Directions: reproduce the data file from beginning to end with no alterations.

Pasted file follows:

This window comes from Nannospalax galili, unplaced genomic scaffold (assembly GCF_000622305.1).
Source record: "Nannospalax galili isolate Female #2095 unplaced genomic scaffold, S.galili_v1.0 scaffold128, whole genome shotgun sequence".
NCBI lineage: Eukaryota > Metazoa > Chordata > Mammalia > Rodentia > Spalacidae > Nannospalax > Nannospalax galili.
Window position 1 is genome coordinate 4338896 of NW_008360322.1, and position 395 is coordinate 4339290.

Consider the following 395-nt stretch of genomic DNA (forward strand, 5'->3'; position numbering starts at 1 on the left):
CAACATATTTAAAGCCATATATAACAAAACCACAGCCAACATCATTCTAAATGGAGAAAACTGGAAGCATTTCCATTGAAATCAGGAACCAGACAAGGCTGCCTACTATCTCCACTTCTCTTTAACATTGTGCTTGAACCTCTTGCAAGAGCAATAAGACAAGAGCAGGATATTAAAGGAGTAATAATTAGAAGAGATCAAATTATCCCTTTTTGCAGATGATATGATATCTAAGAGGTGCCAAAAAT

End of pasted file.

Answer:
This window comes from Nannospalax galili, unplaced genomic scaffold (assembly GCF_000622305.1).
Source record: "Nannospalax galili isolate Female #2095 unplaced genomic scaffold, S.galili_v1.0 scaffold128, whole genome shotgun sequence".
NCBI lineage: Eukaryota > Metazoa > Chordata > Mammalia > Rodentia > Spalacidae > Nannospalax > Nannospalax galili.
Window position 1 is genome coordinate 4338896 of NW_008360322.1, and position 395 is coordinate 4339290.

Consider the following 395-nt stretch of genomic DNA (forward strand, 5'->3'; position numbering starts at 1 on the left):
CAACATATTTAAAGCCATATATAACAAAACCACAGCCAACATCATTCTAAATGGAGAAAACTGGAAGCATTTCCATTGAAATCAGGAACCAGACAAGGCTGCCTACTATCTCCACTTCTCTTTAACATTGTGCTTGAACCTCTTGCAAGAGCAATAAGACAAGAGCAGGATATTAAAGGAGTAATAATTAGAAGAGATCAAATTATCCCTTTTTGCAGATGATATGATATCTAAGAGGTGCCAAAAAT